Medical therapy should be offered for symptomatic relief. According to the American Academy of Family Physicians, therapy should begin with NSAIDs, which can be followed by hormonal therapy if needed. If the patient fails medical therapy — or if the patient desires pregnancy — referral to a gynecologist for further evaluation is warranted.9

Patient education should also focus on therapy being suppressive, not curative.3,4 Discontinuation of medications and surgical intervention both carry the risk of symptom recurrence.1 If the providers treating the patient in this case had considered endometriosis as the root of her complaints, she may have received intervention much sooner.

Cristina Baldassarri, MPA, PA-C, is a physician assistant; E. Rachel Fink, MPA, PA-C, is a physician assistant at Augusta Urology Associates and an assistant professor in the Physician Assistant Program at Augusta University.

References

1. Vercellini P, Viganò P, Somigliana E, Fedele L. Endometriosis: pathogenesis and treatment. Nat Rev Endocrinol. 2014;10(5):261-275.

2. Davila GW, Kapoor D, Alderman E, et al. Endometriosis. Medscape. https://emedicine.medscape.com/article/271899-overview. Updated July 25, 2018. Accessed October 31, 2020.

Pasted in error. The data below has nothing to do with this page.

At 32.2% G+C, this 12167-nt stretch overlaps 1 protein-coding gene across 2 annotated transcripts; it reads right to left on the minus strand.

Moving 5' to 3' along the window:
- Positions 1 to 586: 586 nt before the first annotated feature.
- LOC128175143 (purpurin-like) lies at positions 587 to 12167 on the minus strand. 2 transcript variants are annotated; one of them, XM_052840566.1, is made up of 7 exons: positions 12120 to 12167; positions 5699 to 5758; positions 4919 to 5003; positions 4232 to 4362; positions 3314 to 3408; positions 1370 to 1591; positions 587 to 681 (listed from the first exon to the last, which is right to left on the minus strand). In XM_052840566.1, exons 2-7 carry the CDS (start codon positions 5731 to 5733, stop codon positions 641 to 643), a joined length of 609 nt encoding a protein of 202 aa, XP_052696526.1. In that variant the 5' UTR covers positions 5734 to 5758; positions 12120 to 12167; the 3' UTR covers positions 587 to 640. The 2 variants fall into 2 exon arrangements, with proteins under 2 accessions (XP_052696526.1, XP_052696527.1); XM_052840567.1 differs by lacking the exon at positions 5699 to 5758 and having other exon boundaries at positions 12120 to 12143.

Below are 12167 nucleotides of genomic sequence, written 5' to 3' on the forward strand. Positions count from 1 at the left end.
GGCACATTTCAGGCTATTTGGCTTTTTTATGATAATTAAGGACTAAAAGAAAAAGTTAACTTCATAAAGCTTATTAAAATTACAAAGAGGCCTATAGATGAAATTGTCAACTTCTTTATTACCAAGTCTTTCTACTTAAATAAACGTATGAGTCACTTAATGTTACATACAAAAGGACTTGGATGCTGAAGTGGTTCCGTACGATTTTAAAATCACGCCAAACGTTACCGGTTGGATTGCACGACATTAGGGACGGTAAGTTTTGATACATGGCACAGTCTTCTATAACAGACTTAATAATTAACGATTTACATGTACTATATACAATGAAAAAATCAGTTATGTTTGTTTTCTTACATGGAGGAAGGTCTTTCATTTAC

3. Falcone T, Flyckt R. Clinical management of endometriosis. Obstet Gynecol. 2018;131(3):557-571.

4. Nezhat C, Vang N, Tanaka PP, Nezhat C. Optimal management of endometriosis and pain. Obstet Gynecol. 2019;134(4):834-839.

5. American Society for Reproductive Medicine. Revised American Society for Reproductive Medicine classification of endometriosis: 1996. Fertil Steril. 1997;67(5):817-821.

6. Schenken RS. Endometriosis: pathogenesis, clinical features, and diagnosis. UpToDate. https://www.uptodate.com/contents/endometriosis-pathogenesis-clinical-features-and-diagnosishttps://www.uptodate.com/contents/endometriosispathogenesis-clinical-features-and-diagnosis.%20 Updated June 1, 2020. Accessed October 31, 2020.

7. Johnson NP, Hummelshoj L, Adamson GD, et al. World Endometriosis Society consensus on the classification of endometriosisHum Reprod. 2017;32(2):315-324.

8. Hudelist G, Ballard K, English J, et al. Transvaginal sonography vs. clinical examination in the preoperative diagnosis of deep infiltrating endometriosis. Ultrasound Obstet Gynecol. 2011;37(4): 480-487.

9. Schrager S, Falleroni J, Edgoose J. Evaluation and treatment of endometriosis. Am Fam Physician. 2013;87(2):107-113.